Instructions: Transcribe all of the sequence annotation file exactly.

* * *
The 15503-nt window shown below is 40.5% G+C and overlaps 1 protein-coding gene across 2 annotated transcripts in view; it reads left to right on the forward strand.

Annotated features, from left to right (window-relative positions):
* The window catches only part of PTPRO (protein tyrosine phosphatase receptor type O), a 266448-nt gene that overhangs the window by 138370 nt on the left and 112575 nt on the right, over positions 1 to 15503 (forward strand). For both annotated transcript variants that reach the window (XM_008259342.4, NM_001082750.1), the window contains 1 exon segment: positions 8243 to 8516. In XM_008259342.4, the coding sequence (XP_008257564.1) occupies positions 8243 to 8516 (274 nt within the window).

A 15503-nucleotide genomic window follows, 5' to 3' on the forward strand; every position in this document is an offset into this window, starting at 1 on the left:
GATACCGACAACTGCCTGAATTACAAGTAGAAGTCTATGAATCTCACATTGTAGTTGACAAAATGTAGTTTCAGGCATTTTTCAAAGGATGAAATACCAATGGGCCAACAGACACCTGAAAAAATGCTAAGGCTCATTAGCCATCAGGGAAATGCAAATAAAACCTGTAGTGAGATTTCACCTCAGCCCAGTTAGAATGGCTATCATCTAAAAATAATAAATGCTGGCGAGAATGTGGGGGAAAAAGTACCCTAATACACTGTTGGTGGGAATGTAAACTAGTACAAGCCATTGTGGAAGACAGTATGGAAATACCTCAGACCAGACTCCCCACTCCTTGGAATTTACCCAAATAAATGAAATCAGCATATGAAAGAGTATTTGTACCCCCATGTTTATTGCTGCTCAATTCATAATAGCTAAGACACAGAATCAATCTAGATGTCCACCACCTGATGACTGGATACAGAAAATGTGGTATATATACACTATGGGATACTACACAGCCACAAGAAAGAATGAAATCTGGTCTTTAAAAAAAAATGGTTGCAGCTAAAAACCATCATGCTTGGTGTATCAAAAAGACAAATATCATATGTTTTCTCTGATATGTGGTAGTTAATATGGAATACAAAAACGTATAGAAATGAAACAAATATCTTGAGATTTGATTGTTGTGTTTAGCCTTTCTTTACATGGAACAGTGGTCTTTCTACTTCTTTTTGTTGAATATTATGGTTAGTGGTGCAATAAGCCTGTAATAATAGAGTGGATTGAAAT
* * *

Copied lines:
The 15503-nt window shown below is 40.5% G+C and overlaps 1 protein-coding gene across 2 annotated transcripts in view; it reads left to right on the forward strand.

Annotated features, from left to right (window-relative positions):
* The window catches only part of PTPRO (protein tyrosine phosphatase receptor type O), a 266448-nt gene that overhangs the window by 138370 nt on the left and 112575 nt on the right, over positions 1 to 15503 (forward strand). For both annotated transcript variants that reach the window (XM_008259342.4, NM_001082750.1), the window contains 1 exon segment: positions 8243 to 8516. In XM_008259342.4, the coding sequence (XP_008257564.1) occupies positions 8243 to 8516 (274 nt within the window).

A 15503-nucleotide genomic window follows, 5' to 3' on the forward strand; every position in this document is an offset into this window, starting at 1 on the left:
GATACCGACAACTGCCTGAATTACAAGTAGAAGTCTATGAATCTCACATTGTAGTTGACAAAATGTAGTTTCAGGCATTTTTCAAAGGATGAAATACCAATGGGCCAACAGACACCTGAAAAAATGCTAAGGCTCATTAGCCATCAGGGAAATGCAAATAAAACCTGTAGTGAGATTTCACCTCAGCCCAGTTAGAATGGCTATCATCTAAAAATAATAAATGCTGGCGAGAATGTGGGGGAAAAAGTACCCTAATACACTGTTGGTGGGAATGTAAACTAGTACAAGCCATTGTGGAAGACAGTATGGAAATACCTCAGACCAGACTCCCCACTCCTTGGAATTTACCCAAATAAATGAAATCAGCATATGAAAGAGTATTTGTACCCCCATGTTTATTGCTGCTCAATTCATAATAGCTAAGACACAGAATCAATCTAGATGTCCACCACCTGATGACTGGATACAGAAAATGTGGTATATATACACTATGGGATACTACACAGCCACAAGAAAGAATGAAATCTGGTCTTTAAAAAAAAATGGTTGCAGCTAAAAACCATCATGCTTGGTGTATCAAAAAGACAAATATCATATGTTTTCTCTGATATGTGGTAGTTAATATGGAATACAAAAACGTATAGAAATGAAACAAATATCTTGAGATTTGATTGTTGTGTTTAGCCTTTCTTTACATGGAACAGTGGTCTTTCTACTTCTTTTTGTTGAATATTATGGTTAGTGGTGCAATAAGCCTGTAATAATAGAGTGGATTGAAAT